Earlier this month Meb Faber invited me on to his podcast. I really enjoy doing these, especially when they’re a bit outside of the Technical community. While Meb is definitely “one of us”, in terms of how he views markets, his audience includes people who might not be as informed about technical analysis and its benefits.
This is where I can try my best to do my part to spread the good word. In this conversation we talked about all sort of things from skiing, to markets, to life.
This podcast episode comes directly from our Youtube Channel. On this Happy Hour with Traders Video, I brought together some of the best minds when it comes to stock market breadth. You see all the breadth charts on twitter and you always hear debate about whether market breadth is weakening or improving. I think this round table discussion clears up a lot of misconceptions about the subject. I think it also gave each of us new ideas about how to approach the market from a weight-of-the-evidence perspective. I know I definitely got some new ideas that I want to start to do some more work on.
This is why we have these conversions. I’m fortunate to have really smart friends around the world that all view markets in their own unique ways. So I’m going to try my best to show them off so you can learn from them too!
Here’s the latest Happy Hour with special guests Andrew Thrasher, Willie Delwiche, Mike Hurley and Steve Strazza. Enjoy!
This week I was a guest on the Confessions of a Market Maker Podcast. This was a really fun discussion about Dow Theory, Perma-Bears, Fibonacci & optimal wine/food pairings. I think it will give you a chance to get to me a little more. Life isn’t just about charts and markets!
Today we have a special episode of the podcast. I think it’s important to take a step back from the markets and Technical Analysis sometimes, and talk about something that is universal to us all. For this episode I invited Morgan Housel to come and talk about the importance of writing. For those of you who have been following my work for a long time, you often hear me talk about the personal benefits of putting my ideas down on paper. Sure, people all over the world get insight into what our firm is thinking, they get steady idea flow from my blog, and in some lucky cases, people might even learn something. But the truth is, my writing is an incredibly selfish endeavor. It forces me to think through the important concepts. And as Morgan talks about in this episode, the inability to express my thoughts in written form probably means my idea is stupid to begin with. The easier it is to write about, the better it will usually be received by our audience.
Morgan Housel is definitely one of my favorite financial writers in the world today. I know a lot of smart people who would agree with that. Whether you’re a market participant or not, but especially if you are, I think writing consistently is one of the most valuable things you can do. Even if you don’t share it with the public, and just keep it to yourself, I encourage you to get into the habit of writing. Think about it, people were keeping a journal and writing their ideas down way before blogs existed. There’s a good reason for that.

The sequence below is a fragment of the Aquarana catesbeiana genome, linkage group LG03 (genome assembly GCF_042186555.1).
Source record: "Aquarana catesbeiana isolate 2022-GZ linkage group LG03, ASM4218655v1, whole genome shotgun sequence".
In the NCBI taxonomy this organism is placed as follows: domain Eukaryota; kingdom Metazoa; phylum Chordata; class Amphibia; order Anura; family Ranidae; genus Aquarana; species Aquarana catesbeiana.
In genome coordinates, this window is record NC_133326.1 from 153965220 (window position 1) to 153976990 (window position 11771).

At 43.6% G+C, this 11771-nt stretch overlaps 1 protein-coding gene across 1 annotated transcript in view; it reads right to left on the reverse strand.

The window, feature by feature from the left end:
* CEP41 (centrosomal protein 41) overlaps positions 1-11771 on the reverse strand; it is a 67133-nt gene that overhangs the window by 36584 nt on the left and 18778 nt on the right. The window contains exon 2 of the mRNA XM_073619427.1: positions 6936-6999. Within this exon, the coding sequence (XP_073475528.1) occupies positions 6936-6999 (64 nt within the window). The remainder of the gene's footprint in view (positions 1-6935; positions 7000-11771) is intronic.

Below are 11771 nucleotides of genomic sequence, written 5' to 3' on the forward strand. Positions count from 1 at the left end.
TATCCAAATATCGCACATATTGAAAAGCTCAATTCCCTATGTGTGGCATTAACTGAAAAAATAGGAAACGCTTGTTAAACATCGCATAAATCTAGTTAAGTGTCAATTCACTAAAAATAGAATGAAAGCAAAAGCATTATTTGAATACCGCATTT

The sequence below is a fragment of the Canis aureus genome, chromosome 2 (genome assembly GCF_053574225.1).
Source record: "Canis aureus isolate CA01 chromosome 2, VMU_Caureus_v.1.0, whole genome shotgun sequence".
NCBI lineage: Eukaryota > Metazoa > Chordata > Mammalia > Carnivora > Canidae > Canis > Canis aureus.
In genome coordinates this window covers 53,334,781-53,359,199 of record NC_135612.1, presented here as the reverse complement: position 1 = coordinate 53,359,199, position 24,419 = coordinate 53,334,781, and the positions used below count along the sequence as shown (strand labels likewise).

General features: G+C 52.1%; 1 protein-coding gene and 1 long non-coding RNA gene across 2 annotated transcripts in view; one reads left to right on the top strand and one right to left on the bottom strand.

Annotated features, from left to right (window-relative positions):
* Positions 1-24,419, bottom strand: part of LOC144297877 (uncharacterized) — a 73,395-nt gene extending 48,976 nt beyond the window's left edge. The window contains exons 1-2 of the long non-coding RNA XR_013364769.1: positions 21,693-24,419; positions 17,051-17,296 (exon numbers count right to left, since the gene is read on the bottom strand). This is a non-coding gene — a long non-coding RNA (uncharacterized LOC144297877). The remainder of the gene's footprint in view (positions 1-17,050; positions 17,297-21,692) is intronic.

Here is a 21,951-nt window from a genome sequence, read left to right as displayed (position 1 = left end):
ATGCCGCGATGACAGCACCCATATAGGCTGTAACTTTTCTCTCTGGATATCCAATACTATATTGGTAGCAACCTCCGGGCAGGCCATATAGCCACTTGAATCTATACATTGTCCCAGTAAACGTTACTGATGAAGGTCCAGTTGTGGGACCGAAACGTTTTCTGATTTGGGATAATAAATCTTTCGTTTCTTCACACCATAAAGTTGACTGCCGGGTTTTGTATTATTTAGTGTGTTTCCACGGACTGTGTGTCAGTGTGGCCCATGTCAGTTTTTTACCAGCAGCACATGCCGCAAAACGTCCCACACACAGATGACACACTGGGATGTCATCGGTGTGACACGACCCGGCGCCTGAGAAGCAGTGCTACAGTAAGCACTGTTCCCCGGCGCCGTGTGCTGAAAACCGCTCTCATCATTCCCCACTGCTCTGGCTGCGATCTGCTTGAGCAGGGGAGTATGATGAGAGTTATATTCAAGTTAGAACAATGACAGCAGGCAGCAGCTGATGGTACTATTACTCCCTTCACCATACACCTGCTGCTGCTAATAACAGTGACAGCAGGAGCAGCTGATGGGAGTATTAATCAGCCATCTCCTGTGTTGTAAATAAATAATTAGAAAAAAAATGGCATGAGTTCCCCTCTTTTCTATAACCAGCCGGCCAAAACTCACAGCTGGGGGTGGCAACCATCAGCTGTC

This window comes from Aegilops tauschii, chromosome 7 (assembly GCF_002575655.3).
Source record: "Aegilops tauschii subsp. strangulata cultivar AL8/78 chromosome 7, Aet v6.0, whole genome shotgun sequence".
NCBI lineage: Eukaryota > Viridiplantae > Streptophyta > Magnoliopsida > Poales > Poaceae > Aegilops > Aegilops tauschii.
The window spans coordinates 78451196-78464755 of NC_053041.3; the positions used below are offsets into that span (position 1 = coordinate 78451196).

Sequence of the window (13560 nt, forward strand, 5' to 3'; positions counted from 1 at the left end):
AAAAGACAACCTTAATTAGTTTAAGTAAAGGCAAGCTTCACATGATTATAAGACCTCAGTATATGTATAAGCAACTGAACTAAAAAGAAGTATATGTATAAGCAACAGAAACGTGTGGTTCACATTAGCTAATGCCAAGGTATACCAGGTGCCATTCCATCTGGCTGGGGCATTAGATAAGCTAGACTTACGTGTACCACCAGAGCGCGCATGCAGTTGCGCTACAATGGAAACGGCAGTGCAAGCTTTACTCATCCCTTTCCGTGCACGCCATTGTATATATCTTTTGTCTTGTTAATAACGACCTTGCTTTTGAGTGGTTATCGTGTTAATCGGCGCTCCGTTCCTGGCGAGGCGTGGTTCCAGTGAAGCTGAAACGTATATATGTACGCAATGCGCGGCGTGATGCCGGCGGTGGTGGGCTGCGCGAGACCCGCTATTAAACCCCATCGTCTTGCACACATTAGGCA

On the flip side, when it comes to reading, Morgan also had a few thoughts he wanted to share with us. He is very much against the Trophy Reading and ripping through an ungodly number of books just for the sport of it. He’s gone down that rabbit hole before and learned that he’s better off reading just 1 book a month, taking his time, talking to smart people about it, and really digesting it. He made some really good points about this.
This was a really fun episode and one that I think is a great compliment to a lot of the other conversations we’ve been having with smart folks about the markets. Enjoy!
Jeff Macke is the guy I turn to whenever I have questions about the Consumer. Anything retail, restaurants, internet sales, he’s the one we want to listen to. Jeff and I have known each other for many years and are friends with a lot of the same people. On my Youtube Channel, you can find an old clip of him and I talking about Gold & Silver back in January 4, 2012.
In this episode we talk about the restaurant stocks, pharmacies, which areas he wants to avoid and which ones he wants to own. He says the pair trade of the decade could very well be: Long Shaquille O’neil (Papa Johns $PZZA) and Short Kanye West (The Gap $GPS). This was a really fun conversation. I picked up some good ideas and had a few laughs. I hope you enjoy!
I’m so excited to have Katie Stockton on the podcast. Katie is someone whose work I’ve followed my entire career. Even early on, she was there talking about oscillators and price behavior. She’s certainly on the list of Technicians who have influenced my work over the years. Back in the day she worked with Mike Hurley, another friend of the podcast and our featured guest in mid-March. After spending most of her career on the sell side, Katie has adapted to the changes in traditional wall street research and has now gone independent, recently founding Fairlead Strategies. This was a fun conversation that I really enjoyed. Prior to recording, I told her to just pretend we’re at a wine bar with our laptops. What would that sound like? This is that!